Hay in compost
I have a compost pile and my room-mate has 2 bunnies I was using the leftover hay and manure in my compost but I began noticing many weeds in my gardens and contributed to the hay so I stopped using it but I hate to see all that organic hay and manure go to waste should I use it in my compost ?
According to Cornell University, that bunny manure and hay well be to blame, but if you can get your compost pile up to 140 degrees for at least two weeks that should take care of most of the problem. See more here: https://weedecology.css.cornell.edu/manage/ma...
Douglas is right. You need to build a "hot" pile which will take care of your weed seed problems. The hay is a "brown" the bunny poop is a "green". You need a balance of them both to get it to cook, but it can be done. Try adding grass clippings (provided your not using herbicides, no pile gets hot enough to kill it off), leaves, veggie peelings, egg shells, coffee filters and grounds, black and white newspaper(they break down faster if shredded), etc. No meat, bones, grease or cat/dog feces. Turn it periodically and if it appears dry add water. I've found I get the best results, by making a hole in the middle of the pile and adding my materials, there, then cover it over. Builder's straw has a lot few weed seeds, so keep that in mind, if you are using it for mulch, etc.
Having enough "critical mass" to get the pile going and up to temp with just 2 bunnies may be a challenge. You might need to supplement it with other yard and kitchen wastes. When I was working my way through grad school I worked at an equestrian center. We had 38 horses there and I mucked out the stalls 6 days a week, with some other folks filling in on my day off. Our "compost" pile would get so hot that the snow would never stick...it also got hot enough to steam and make working on it uncomfortable (too hot through heavy rubber boots).
Amen, amen, KMS!! LOL But do be careful if you are using cow/horse manure. Ask the supplier if they are using herbicides on their pasturage. If so, pass on that. The herbicide goes thru the animal, but does not disappear. And no compost pile gets hot enough to kill it off, you will contaminate both your compost and your garden with it. You can use alfalfa pellets soaked in water for that nitrogen "green boost" if animal manure is not available or not a good choice. Just be careful, some people and I'm one of them are highly allergic to it in that form. DH has to add the alfalfa, for me. Once it's buried, I have no problem. We have 3 compost bins, one is for slow, gradual breakdown and the other 2 are "hot" piles. I at one point had to go flying out our back door in my nightgown to keep the local fire department from hosing down the compost bins, one fall morning, as the steam was rolling out the top of the bins. Our new neighbors thought they were on fire and had called the fire department. LOL
How lucky you are to have bunny manure. We raised rabbits for market for many years and had the most beautiful garden and flower beds. Alfalfa hay is good but I have never used what is commonly called prairie hay it is a nice name for bailed weeds. We Do feed to livestock and horse manure gets hot enough to burn out most of the weed seed. Just would not recommend adding to a regular compost if you use a compost barrel that can get hot enough to burn the seed.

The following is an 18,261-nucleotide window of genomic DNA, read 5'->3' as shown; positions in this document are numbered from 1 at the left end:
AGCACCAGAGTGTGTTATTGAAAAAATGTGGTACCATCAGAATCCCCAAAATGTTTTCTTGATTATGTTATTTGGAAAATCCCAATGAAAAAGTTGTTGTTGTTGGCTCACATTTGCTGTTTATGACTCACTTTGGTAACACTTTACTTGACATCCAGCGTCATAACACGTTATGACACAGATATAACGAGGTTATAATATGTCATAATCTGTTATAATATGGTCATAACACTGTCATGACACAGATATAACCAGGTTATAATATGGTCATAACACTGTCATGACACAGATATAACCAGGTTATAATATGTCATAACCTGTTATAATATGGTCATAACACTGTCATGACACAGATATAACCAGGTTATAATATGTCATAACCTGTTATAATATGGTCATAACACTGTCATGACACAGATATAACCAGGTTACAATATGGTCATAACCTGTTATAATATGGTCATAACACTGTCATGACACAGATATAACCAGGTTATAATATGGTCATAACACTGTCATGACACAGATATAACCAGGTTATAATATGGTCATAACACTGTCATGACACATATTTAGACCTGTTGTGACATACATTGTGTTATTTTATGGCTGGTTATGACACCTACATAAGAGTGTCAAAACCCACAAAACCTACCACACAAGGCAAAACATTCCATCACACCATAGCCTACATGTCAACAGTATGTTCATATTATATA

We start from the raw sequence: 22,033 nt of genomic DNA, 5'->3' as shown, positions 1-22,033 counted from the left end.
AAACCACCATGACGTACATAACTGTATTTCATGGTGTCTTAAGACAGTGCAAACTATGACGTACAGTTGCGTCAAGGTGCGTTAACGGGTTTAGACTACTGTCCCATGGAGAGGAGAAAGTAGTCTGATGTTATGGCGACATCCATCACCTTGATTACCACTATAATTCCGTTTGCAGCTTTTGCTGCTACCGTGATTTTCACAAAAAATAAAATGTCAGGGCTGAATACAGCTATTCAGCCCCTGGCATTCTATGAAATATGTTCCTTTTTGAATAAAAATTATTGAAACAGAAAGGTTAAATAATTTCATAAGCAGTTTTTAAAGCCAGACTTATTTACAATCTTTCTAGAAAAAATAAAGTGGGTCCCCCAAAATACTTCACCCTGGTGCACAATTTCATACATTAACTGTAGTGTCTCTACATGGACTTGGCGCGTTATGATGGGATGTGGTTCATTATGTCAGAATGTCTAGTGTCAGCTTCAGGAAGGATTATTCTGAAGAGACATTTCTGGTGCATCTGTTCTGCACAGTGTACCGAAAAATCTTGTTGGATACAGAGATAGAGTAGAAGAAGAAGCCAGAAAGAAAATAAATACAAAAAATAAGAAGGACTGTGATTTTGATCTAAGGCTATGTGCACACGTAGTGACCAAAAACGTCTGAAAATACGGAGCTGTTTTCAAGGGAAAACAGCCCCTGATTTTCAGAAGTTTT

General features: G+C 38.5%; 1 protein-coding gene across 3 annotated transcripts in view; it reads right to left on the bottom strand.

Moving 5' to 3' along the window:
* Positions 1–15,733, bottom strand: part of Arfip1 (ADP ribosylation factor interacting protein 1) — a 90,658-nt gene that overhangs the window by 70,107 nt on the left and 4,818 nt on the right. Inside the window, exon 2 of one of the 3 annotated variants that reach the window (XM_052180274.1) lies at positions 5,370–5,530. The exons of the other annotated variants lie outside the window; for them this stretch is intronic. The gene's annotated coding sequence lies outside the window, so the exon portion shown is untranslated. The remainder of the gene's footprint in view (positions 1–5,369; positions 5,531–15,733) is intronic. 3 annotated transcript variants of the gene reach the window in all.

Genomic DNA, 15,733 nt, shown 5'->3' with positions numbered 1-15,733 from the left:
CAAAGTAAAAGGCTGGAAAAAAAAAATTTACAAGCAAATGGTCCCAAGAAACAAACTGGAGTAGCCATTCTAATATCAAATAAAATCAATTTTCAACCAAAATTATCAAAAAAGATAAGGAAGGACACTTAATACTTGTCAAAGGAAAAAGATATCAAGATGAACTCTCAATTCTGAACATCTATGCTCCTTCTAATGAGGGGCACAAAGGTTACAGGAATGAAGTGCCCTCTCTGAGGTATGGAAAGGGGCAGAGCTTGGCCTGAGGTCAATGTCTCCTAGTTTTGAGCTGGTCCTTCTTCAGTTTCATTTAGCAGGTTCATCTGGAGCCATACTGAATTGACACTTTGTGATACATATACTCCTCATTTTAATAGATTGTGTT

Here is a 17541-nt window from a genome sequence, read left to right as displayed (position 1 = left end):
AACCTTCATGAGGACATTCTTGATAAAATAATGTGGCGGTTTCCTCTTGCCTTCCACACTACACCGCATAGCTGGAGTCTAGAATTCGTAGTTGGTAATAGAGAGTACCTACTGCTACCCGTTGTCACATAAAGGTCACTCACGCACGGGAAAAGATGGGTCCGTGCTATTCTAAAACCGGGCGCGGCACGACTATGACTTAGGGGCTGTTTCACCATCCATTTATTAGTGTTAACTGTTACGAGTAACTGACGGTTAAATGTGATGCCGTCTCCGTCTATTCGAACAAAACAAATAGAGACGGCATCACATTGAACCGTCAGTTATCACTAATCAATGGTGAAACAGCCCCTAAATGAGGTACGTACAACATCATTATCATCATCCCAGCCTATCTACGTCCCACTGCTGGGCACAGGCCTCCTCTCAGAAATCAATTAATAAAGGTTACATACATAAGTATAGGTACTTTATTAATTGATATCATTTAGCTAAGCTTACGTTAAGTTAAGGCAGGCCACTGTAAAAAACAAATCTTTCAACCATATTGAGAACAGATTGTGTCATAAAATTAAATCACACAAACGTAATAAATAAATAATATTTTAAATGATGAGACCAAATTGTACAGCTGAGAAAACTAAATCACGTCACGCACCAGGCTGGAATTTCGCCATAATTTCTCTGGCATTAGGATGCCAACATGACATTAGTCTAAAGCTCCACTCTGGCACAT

@Catherine Smith heat is not what "kills off" herbicides. it is time and moisture. in the time it takes for compost to mature any herbicides "life" would be over due to exposer any herbicide used in a animal food crop would have a 1/2 life of 60 days or less therefor the herbicide would be basically usless BEFORE the animal in question ate it also since most herbicides on grain/hay type crops are applied directly after the crop has germinated and are preemergants only a very small amount of the crop is effected as these are soil based herbicides that only eliminate the germination of weed seeds and would not have any effect on plants by the time it was consumed by the animal then eliminated and composted then applied to a garden
Sorry April, your wrong. That's Big Ag baloney! The chemical make up of most herbicides do not work that way. And the "shelf life" in the ground is a lot longer than "advertised". Current studies from the University of Colorado, Princeton, and Duke present some very chilling stats on just how long those chemicals remain quite viable in the soil. The toxicity levels are far higher than previously though, which leads not only problems with the soil, but the leach from that soil into local ground water, rivers, etc. Also the University of Oregon has done a study with several of the Master Gardener groups in that state, to find out why all of a sudden they were loosing entire crops. Guess what, they found traces of herbicides in the finished compost that had been used. They traced the source back to a local farmer who had been supplying them with both raw and composted animal for years. He had used a herbicide on two of his pastures, and they found traces of that herbicide still in the samples.
@Bonnie Bassett Herbicides are as Wiki puts it: http://en.wikipedia.org/wiki/Herbicide. Before the days of Wiki, we knew of Herbicides as either Chemical or "Natural". Chemical were and still are harmful, even more so than back then. "Natural" are good, they do the least harm.
Ever wonder why cancer rate are so much higher than they were 50 to 100 years ago? Chemicals in our environment are a leading cause. One of the studies that surprised me was the increase in transgender fish...this was traced back to minute residues of birth control pills that make it through the waste water plants and are released into the waterways. There is a lot more going on than most folks can even imagine.